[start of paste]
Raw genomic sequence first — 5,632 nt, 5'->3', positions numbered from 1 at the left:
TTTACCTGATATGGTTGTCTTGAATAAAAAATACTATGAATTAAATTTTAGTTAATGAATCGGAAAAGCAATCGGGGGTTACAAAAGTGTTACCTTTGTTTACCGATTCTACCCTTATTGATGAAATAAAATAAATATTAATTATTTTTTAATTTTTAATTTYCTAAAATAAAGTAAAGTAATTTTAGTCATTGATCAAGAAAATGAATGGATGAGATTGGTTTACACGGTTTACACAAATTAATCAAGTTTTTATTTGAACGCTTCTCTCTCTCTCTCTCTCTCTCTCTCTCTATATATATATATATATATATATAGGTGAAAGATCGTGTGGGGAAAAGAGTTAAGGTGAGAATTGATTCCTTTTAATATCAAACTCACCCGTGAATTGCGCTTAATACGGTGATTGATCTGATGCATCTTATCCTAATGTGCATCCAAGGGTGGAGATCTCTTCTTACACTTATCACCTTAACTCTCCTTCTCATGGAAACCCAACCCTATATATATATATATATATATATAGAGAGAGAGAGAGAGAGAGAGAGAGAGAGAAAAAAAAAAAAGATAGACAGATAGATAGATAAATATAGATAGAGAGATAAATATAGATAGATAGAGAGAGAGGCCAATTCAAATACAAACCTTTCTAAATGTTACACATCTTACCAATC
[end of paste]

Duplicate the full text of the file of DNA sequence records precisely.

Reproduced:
Raw genomic sequence first — 5,632 nt, 5'->3', positions numbered from 1 at the left:
TTTACCTGATATGGTTGTCTTGAATAAAAAATACTATGAATTAAATTTTAGTTAATGAATCGGAAAAGCAATCGGGGGTTACAAAAGTGTTACCTTTGTTTACCGATTCTACCCTTATTGATGAAATAAAATAAATATTAATTATTTTTTAATTTTTAATTTYCTAAAATAAAGTAAAGTAATTTTAGTCATTGATCAAGAAAATGAATGGATGAGATTGGTTTACACGGTTTACACAAATTAATCAAGTTTTTATTTGAACGCTTCTCTCTCTCTCTCTCTCTCTCTCTCTCTATATATATATATATATATATATAGGTGAAAGATCGTGTGGGGAAAAGAGTTAAGGTGAGAATTGATTCCTTTTAATATCAAACTCACCCGTGAATTGCGCTTAATACGGTGATTGATCTGATGCATCTTATCCTAATGTGCATCCAAGGGTGGAGATCTCTTCTTACACTTATCACCTTAACTCTCCTTCTCATGGAAACCCAACCCTATATATATATATATATATATATAGAGAGAGAGAGAGAGAGAGAGAGAGAGAGAAAAAAAAAAAAGATAGACAGATAGATAGATAAATATAGATAGAGAGATAAATATAGATAGATAGAGAGAGAGGCCAATTCAAATACAAACCTTTCTAAATGTTACACATCTTACCAATC